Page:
Every narrative, every act, is a call and response related to faith. Faith in—or for some, faith in nothing at all—is a thread that weaves throughout our lives. Jesus of Nazareth recognized this and questioned the religious status quo; he confronted people who used religion for power and gain.
Jesus was a rabbi whose followers believed he was God incarnate and who sacrificed their own lives to represent his teachings—they refused to back down from his message of love and the claim that Jesus was resurrected from the dead. This is how incredible Jesus was—that he prompted a movement of people dedicated to living sacrificially for the sake of others. In their minds, love had come down as Jesus and changed everything about their lives. They believed that Jesus’ resurrection had given them freedom to live in full relationship with God and to spread his message of love and peace over the sword and hate.
Jesus articulated the incredible power of love. He spoke of how religion can and should be used for bringing love and peace to our world (Matthew 5:9; 22:37–40; compare Matthew 26:52). Because God is love, as Jesus' follower John put it (1 John 4:8).
Religion, though, tends to distort the eternal message of love for power and individual gain. Religion has been wrongly used to justify the Crusades, slavery, segregation, and acts of terror.
Each of us needs to represent, in our actions, a better solution. We need to express our belief in self-sacrificial love.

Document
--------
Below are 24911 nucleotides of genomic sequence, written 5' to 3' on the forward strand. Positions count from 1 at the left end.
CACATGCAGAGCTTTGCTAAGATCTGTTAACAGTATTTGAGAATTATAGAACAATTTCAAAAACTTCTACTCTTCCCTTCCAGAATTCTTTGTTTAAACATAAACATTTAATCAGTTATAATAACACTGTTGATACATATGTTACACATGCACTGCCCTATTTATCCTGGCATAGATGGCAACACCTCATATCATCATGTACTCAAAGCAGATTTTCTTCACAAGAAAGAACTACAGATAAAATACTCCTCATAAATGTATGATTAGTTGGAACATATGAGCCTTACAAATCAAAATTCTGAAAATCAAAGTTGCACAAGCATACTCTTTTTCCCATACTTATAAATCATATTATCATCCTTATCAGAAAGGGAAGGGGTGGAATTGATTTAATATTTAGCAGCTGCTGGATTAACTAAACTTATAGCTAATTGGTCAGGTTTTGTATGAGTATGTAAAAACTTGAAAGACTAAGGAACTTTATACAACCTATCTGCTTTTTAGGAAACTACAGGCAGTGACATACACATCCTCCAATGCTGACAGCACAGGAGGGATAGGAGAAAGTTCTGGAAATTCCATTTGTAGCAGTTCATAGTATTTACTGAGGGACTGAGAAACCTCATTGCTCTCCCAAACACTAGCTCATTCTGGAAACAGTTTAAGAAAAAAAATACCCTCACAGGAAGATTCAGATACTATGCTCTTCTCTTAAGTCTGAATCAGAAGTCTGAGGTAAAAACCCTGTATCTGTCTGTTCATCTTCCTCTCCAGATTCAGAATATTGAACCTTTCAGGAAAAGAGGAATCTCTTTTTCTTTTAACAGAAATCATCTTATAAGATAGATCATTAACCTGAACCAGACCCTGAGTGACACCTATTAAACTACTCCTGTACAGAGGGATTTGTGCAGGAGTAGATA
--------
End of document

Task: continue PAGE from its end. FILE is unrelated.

Jesus is an example of someone who faced oppressive religion and said, “You've heard this ‘hate your enemy’ and ‘get an eye for an eye’ ... but I tell you this: Love your neighbor, including your enemy” (see Matthew 5:38–48).
We can summarize much of Jesus’ message as: Be generous to those who persecute you, condemn you, stand against you. Live sacrificially, for the betterment of the impoverished, marginalized, outsider.
Jesus called the rich, the powerful, and each and every person, to account (see Matthew 5–7; 23). He says to live self-sacrificially for the marginalized and to practice a faith rooted in serving others. Jesus even claims that this type of love is how he will recognize his true followers (see Matthew 25:31–46). Something to ponder there—sacrificial love is how Jesus recognizes those who know him.
In one of Jesus’ last messages to his disciples before his crucifixion, he focuses on serving others. With his carpenter’s hands, he washes the dirty feet of his disciples (see John 13:1–17). This is a living testimony of sacrificial love. He shows them what true love means.
Just prior to his arrest, Jesus says, “love one another just as I have loved you. No one has greater love than this: that he lay down his life for his friends” (John 15:12–13 LEB adapted).
These teachings are, in large part, what led to Jesus being crucified. He called those in power to change their ways and they killed him for it. Jesus died for this love and for the full weight of every wrongdoing we commit against our brothers and sisters.
Later, the book of James will summarize this message of love as: “Pure and undefiled religion in the sight of God is this: to look after orphans and widows in their affliction, and to keep oneself unstained by the world” (James 1:27 LEB adapted).
Let us live as people who don't give into the pressure of our world to place ourselves before others—let's not let that nonsense stain our vibrant colors of love. Let's place the refugee, outsider, impoverished, imprisoned, and voiceless before ourselves. Let’s answer the call of love in word and deed (compare the book of James). This should be the narrative of religion woven through our lives, through our existence.
Jesus’ economy is based on self-sacrifice. And his currency is love. This is true religion.